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If there are two words that can make a gardener’s blood run cold, it’s box blight. Anyone who’s had the misfortune of coming across it knows full well that this devastating fungal disease is something that needs to be dealt with quickly and decisively. As someone who’s had more than my fair share of encounters with box blight (once is enough, believe me), I thought it was time I took you through my tried-and-tested approach to treating and preventing this menace.
What causes box blight?
Box blight is caused by a fast-spreading fungus called Calonectria pseudonaviculata which thrives in warm, damp environments. The leading cause of this type of fungus is poor soil conditions. Overwatering or waterlogged soil creates a perfect environment for the fungus to thrive, making box plants particularly susceptible to the disease.
Box blight can also be brought on by environmental stressors like abrupt changes in temperature, excessive exposure to light, or a lack of proper ventilation. Prevention is always preferable to cure, so make sure that your box plants are growing in a favourable environment and protected against harsh conditions.
How to tell if your plant has box blight
Infected plants don’t always display obvious signs of box blight, so it can sometimes be tricky to know whether you have a case on your hands. The symptoms can sometimes be mild, or even replicate signs of environmental stress or other plant diseases, making detection all the more difficult.
That said, there are a handful of signs to watch out for if you suspect a plant has become infected. The first thing I always look out for is spots on leaves which, if left untreated, often grow larger over time and eventually cover the entire leaf. Wilting or shriveled foliage is another telltale sign that a plant has become infected with box blight. And lastly, watch out for black or brown streaks on stems which are often accompanied by wilting and yellowing of the foliage.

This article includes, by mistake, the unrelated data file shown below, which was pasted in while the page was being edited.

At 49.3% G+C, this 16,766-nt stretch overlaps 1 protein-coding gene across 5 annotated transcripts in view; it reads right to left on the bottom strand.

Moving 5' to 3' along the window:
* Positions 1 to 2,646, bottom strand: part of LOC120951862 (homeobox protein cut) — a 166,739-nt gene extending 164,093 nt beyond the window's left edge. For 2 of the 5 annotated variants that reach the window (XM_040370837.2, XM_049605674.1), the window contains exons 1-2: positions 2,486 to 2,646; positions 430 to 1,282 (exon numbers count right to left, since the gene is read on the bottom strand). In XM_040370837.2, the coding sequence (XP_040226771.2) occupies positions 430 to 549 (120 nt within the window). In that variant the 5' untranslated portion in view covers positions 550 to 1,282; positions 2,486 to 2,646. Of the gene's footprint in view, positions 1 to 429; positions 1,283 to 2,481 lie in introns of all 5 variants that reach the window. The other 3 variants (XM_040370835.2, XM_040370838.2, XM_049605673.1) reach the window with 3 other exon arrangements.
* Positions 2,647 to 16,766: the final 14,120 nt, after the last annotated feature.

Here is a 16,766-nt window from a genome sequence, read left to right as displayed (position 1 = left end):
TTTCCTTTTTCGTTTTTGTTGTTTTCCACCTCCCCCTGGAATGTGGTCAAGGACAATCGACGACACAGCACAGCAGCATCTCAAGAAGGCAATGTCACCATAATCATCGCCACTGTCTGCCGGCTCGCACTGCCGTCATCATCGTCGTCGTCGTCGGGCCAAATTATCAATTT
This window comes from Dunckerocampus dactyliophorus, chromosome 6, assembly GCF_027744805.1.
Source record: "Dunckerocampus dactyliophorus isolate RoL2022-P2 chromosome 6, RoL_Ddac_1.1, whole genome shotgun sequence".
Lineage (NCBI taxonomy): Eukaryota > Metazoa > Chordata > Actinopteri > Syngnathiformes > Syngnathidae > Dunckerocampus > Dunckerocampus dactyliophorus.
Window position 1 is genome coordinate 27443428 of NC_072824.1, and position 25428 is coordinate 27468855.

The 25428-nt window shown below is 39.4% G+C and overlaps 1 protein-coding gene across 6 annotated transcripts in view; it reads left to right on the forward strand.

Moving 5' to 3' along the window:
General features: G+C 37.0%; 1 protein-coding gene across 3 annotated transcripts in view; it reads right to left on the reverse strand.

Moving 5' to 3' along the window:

How to treat box blight
If you’ve spotted box blight, it’s essential to take swift action in order to save your plants. Once the infection has taken hold, it can become difficult to treat – so time is of the essence.
One treatment method is to cut out the site of the infection, as well as some of the surrounding areas. Make sure you do this on a dry day, as wet conditions can spread the disease. When pruning, be sure to use sharp tools and disinfect them between uses, and avoid using any power tools that can crush leaves and make them more prone to infection. Once you’ve finished pruning, make sure you dispose of the infected material straight away in order to stop the disease from spreading further.
If the infection persists despite your pruning, you might have to cut the height and width of your plants back by a third, or even half. This approach might sound drastic, but it’s a way of ensuring that all of the infected areas have been removed.
You can also use a fungicide to treat and control box blight. I always recommend Provanto Fungus Fighter Plus to anyone grappling with box blight. It’s become my go-to fungicide, and you can count on it to control box blight as well as most plant diseases. Apply to the site of the infection as soon as you noticed any symptoms, and within a day you should start to notice an improvement in the health of your plant.
Don’t lose hope
If you’re currently dealing with box blight, don’t lose hope! Taking swift action to spot and treat the infection is the key to preventing further damage. Cutting out infected areas, using fungicides, and implementing biological controls are all effective treatments for box blight, and they really can save your plants.
Going forward, make sure you’re providing your box plants with optimal growing conditions – including proper spacing, sufficient drainage, and aeration – to create an environment where plants will be more resistant to disease. By following these steps, and resolving box blight as soon as possible, gardeners can save their beloved plants and gardens.